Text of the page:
[erlang-questions] The quest for the perfect programming language for massive concurrency.
Thu Jan 30 20:49:05 CET 2014
CCing back the mailing list as I would like my response to be archived
for future users.
On 01/30/2014 07:22 PM, kraythe . wrote:
> /In a relevant language, create an array of 1000 numbers.
> all of the values in the array to zero. Create two threads
> that run
> concurrently and which increment each element of the array
> one time./
> That's not the kind of problem Erlang solves. That specific problem
> requires a parallel solution, not a concurrent one. Plus Erlang
> processes are isolated so they don't have access to the same data
> without a third party (another process, an ets table, ..). Really
> for that kind of problem I would instead suggest something like
> Haskell or OpenCL.
> I put that in only as an example of why NOT java. But I would be
> interested in your take on how to solve it in erlang. Theoretically
> parallel = concurrent. The only question is how to break up the task to
> federate it. Shared memory is one way, but not the only way. Introducing
> more than one language to this mix is something I would like to avoid.
Well I would simply not use Erlang for it. Erlang is good at pretty much
anything except CPU-bound problems. Thankfully these are very specific
to certain fields and types of applications so Erlang does the job just
fine most of the time.
If I had that kind of problem to solve inside my application I would use
Erlang to manage OpenCL or similar. Erlang is very good at running in a
mixed environment, including C libraries, external programs, and can
easily speak to any other language thanks to C/Java nodes. So there's
really no need to bother trying to solve that problem efficiently in
Erlang. Just use something more appropriate and make Erlang speak to it.
> Naturally its my opinion. :) One subject to change I might add. Either
> the tools are not there or not readily findable. A critique of Erlang is
> that if you don't make the ecosystem accessible, you inhibit adoption.
> IMHO there should be a "getting started in erlang" tutorial that takes
> you from nothing installed to setting up tool set to your first app
> running and then modified. I googled until my fingers bled and found
> nothing like that, only other smaller tutorials and entirely language
> and shell tutorials (which were great btw). That "new to erlang? Start
> here," tutorial should be prominent on the first page of erlang.org
You come from a very different world, most languages don't have their
specific IDE and graphical tools to do things. Erlang does come with an
that's only good for Emacs people.
The shell tutorials are the best getting started you'll get. Erlang is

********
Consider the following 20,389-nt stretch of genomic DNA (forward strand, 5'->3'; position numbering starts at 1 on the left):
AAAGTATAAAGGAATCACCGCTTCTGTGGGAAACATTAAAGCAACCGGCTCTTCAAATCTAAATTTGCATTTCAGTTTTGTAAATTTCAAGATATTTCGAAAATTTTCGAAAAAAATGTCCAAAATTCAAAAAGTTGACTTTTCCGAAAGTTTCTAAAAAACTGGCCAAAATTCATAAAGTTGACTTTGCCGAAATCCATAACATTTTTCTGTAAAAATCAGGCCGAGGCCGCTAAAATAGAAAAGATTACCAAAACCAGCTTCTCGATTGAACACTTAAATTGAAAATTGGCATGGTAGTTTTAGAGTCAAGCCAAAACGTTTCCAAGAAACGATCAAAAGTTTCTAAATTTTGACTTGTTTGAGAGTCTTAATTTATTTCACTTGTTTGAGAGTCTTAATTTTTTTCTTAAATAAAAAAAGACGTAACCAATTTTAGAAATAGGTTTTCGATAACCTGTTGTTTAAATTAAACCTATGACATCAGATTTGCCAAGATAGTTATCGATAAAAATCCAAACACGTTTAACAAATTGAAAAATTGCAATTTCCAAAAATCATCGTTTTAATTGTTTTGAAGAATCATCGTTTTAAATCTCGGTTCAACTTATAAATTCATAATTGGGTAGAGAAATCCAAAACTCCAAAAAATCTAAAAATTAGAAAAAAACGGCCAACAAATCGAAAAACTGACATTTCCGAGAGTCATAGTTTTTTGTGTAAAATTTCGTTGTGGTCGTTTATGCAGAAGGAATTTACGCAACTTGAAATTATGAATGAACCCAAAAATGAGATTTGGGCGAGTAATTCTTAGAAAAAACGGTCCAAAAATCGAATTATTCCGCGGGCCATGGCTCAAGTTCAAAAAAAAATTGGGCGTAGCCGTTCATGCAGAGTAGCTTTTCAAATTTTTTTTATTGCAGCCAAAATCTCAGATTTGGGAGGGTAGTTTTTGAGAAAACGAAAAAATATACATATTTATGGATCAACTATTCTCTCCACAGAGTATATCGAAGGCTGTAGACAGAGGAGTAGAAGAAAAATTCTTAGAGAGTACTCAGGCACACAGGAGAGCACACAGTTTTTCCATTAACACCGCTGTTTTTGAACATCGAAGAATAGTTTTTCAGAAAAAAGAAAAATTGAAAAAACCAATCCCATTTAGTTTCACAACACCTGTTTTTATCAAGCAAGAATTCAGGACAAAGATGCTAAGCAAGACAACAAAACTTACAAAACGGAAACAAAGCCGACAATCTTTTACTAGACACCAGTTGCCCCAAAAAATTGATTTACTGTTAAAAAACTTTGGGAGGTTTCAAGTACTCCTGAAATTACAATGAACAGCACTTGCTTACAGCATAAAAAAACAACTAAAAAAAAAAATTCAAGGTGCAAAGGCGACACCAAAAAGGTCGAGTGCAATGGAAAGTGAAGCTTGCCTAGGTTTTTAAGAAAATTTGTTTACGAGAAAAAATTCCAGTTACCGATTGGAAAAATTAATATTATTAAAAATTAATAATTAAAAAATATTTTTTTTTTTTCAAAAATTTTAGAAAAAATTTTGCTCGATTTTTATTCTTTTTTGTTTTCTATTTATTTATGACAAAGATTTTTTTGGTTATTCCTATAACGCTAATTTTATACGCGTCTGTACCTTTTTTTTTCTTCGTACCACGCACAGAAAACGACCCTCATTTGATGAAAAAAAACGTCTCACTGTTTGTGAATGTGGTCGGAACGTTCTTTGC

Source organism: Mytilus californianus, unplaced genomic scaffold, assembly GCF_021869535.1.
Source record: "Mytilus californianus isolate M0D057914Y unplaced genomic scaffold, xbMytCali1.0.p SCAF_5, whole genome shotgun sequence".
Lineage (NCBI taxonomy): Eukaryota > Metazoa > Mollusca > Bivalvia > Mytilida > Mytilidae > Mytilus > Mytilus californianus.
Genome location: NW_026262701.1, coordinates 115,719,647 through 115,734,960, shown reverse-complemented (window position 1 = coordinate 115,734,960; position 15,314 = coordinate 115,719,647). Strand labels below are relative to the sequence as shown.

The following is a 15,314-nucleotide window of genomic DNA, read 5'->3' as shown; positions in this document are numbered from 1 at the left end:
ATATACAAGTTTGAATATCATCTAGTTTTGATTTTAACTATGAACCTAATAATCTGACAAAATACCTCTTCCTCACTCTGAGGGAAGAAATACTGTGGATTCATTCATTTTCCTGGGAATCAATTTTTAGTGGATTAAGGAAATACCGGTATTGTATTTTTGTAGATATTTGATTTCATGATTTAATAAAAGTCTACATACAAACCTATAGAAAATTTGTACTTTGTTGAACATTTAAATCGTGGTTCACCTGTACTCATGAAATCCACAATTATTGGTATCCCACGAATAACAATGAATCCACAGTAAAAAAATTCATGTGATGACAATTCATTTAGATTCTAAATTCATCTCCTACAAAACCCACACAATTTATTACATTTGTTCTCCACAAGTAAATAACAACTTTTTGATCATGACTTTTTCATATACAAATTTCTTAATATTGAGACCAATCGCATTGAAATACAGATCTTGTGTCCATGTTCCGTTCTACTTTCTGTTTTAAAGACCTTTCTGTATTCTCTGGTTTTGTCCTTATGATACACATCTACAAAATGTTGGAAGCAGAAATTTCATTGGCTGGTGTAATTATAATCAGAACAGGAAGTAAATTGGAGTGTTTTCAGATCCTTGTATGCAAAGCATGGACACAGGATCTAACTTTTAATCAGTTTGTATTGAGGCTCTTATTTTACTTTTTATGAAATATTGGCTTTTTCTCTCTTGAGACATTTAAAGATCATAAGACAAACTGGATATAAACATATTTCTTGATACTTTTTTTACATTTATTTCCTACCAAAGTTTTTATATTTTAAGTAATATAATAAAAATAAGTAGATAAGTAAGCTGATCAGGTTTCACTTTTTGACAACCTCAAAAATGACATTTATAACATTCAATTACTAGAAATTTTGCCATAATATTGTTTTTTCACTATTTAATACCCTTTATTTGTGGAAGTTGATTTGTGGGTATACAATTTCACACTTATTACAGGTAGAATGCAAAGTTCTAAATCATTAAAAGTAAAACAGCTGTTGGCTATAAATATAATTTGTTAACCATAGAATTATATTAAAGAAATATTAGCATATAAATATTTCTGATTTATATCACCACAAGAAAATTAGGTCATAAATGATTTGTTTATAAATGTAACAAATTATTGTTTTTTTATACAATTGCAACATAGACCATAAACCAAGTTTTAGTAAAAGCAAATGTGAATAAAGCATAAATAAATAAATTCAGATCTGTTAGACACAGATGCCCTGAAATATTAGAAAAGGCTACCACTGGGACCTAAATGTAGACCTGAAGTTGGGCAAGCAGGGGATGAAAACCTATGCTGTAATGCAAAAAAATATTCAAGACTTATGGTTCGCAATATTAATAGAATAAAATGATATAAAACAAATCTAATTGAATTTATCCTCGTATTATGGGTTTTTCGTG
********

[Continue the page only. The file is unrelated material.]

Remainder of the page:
unique, there's absolutely nothing that comes close to it, you have to
learn how it works before you can get started. And the shell can be used
to learn a lot of it. One time I spent the first day of teaching a 3
days training using nothing but the shell.
If you want a getting started to OTP applications and releases, you can
take a look at this:
http://ninenines.eu/docs/en/cowboy/HEAD/guide/getting_started/ - That's
pretty much what a "getting started with writing Erlang applications"
would look like, and as you can see it doesn't cover much of what is
covered when learning Erlang.
> 3. Fewer general purpose libraries and no major central
> I don't want to write code to create JSON, that isnt part of my
> business scope. I will pick that one of the shelf If i can.
> Well good for you then because there's about a dozen JSON libraries.
> Oh good. I googled for a vector math library. In java I can go to a
> maven Repo and get an index of thousands of libs. Where is the erlang
> equivalent ? And do I have to compile them? Can I just use the binary
> beam files?
Like I said earlier, CPU-bound operations, write a binding to a C vector
math library and call it from Erlang.
Erlang code is almost exclusively obtained from source. There are no
central repository, despite many attempts, for two main reasons:
* It is very common to run your own fork of a project with a specific
set of additions, fixes or performance improvements you can't live without.
* What you push to production is called a release, and is a self
contained package containing everything your node needs to run. You can
just push it to a new system without anything Erlang installed, start
the release and it just works (you might still need openssl on some OS).
What follows from that is that you won't install much Erlang libraries,
you just mark them as dependencies to your release and the build tool
fetches everything as needed.
To illustrate, I do have a package index file in my erlang.mk build
tool, but no open source author sent a PR to put their project there.
(Of course this index file has other uses so it's not a wasted feature.)
The package manager question comes back regularly, and there's a new one
from time to time, but what these projects try to solve is generally
what they think is a technical issue of previous package managers that
failed to get traction, while the actual issue is entirely cultural.
> Maps would be good and solve much of my record tuple annoyance. +1 for
> that. What I would really want, though, is a constrained map. A map
> where I can bind the keys to only a certain set of atoms. Records aren't
> too horrible except their syntax is ... weird.
You can create a map with a default for all the keys you accept and then
update using only := which requires the key to already exist in the map.
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